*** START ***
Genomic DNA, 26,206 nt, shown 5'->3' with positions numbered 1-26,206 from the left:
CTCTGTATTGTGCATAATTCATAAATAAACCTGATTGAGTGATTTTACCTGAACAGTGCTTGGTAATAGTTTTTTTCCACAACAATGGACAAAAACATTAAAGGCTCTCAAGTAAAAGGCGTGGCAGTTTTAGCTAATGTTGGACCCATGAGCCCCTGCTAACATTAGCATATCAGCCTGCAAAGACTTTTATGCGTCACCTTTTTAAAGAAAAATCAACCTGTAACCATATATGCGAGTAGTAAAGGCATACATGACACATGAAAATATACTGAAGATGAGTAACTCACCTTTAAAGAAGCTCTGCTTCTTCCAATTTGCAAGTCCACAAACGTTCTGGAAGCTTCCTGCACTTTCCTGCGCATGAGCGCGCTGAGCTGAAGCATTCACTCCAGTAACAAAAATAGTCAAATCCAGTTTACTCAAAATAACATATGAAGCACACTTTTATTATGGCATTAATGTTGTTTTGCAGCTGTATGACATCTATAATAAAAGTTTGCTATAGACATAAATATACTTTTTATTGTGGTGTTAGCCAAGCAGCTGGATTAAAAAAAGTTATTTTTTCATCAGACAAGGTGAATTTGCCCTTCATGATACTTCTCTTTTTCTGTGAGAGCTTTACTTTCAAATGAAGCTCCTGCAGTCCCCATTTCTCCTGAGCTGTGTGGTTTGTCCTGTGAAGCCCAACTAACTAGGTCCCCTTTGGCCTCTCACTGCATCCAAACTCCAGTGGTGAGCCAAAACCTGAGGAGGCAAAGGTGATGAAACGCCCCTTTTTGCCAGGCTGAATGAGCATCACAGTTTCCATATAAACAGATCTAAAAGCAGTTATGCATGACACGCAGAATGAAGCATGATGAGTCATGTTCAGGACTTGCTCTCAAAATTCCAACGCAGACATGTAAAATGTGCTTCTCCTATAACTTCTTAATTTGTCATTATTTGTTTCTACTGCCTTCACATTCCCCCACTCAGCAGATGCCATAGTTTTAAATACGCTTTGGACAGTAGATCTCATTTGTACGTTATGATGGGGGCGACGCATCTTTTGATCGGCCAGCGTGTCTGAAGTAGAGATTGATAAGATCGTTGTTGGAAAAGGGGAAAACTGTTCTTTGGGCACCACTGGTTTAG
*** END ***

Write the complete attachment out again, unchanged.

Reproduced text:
Genomic DNA, 26,206 nt, shown 5'->3' with positions numbered 1-26,206 from the left:
CTCTGTATTGTGCATAATTCATAAATAAACCTGATTGAGTGATTTTACCTGAACAGTGCTTGGTAATAGTTTTTTTCCACAACAATGGACAAAAACATTAAAGGCTCTCAAGTAAAAGGCGTGGCAGTTTTAGCTAATGTTGGACCCATGAGCCCCTGCTAACATTAGCATATCAGCCTGCAAAGACTTTTATGCGTCACCTTTTTAAAGAAAAATCAACCTGTAACCATATATGCGAGTAGTAAAGGCATACATGACACATGAAAATATACTGAAGATGAGTAACTCACCTTTAAAGAAGCTCTGCTTCTTCCAATTTGCAAGTCCACAAACGTTCTGGAAGCTTCCTGCACTTTCCTGCGCATGAGCGCGCTGAGCTGAAGCATTCACTCCAGTAACAAAAATAGTCAAATCCAGTTTACTCAAAATAACATATGAAGCACACTTTTATTATGGCATTAATGTTGTTTTGCAGCTGTATGACATCTATAATAAAAGTTTGCTATAGACATAAATATACTTTTTATTGTGGTGTTAGCCAAGCAGCTGGATTAAAAAAAGTTATTTTTTCATCAGACAAGGTGAATTTGCCCTTCATGATACTTCTCTTTTTCTGTGAGAGCTTTACTTTCAAATGAAGCTCCTGCAGTCCCCATTTCTCCTGAGCTGTGTGGTTTGTCCTGTGAAGCCCAACTAACTAGGTCCCCTTTGGCCTCTCACTGCATCCAAACTCCAGTGGTGAGCCAAAACCTGAGGAGGCAAAGGTGATGAAACGCCCCTTTTTGCCAGGCTGAATGAGCATCACAGTTTCCATATAAACAGATCTAAAAGCAGTTATGCATGACACGCAGAATGAAGCATGATGAGTCATGTTCAGGACTTGCTCTCAAAATTCCAACGCAGACATGTAAAATGTGCTTCTCCTATAACTTCTTAATTTGTCATTATTTGTTTCTACTGCCTTCACATTCCCCCACTCAGCAGATGCCATAGTTTTAAATACGCTTTGGACAGTAGATCTCATTTGTACGTTATGATGGGGGCGACGCATCTTTTGATCGGCCAGCGTGTCTGAAGTAGAGATTGATAAGATCGTTGTTGGAAAAGGGGAAAACTGTTCTTTGGGCACCACTGGTTTAG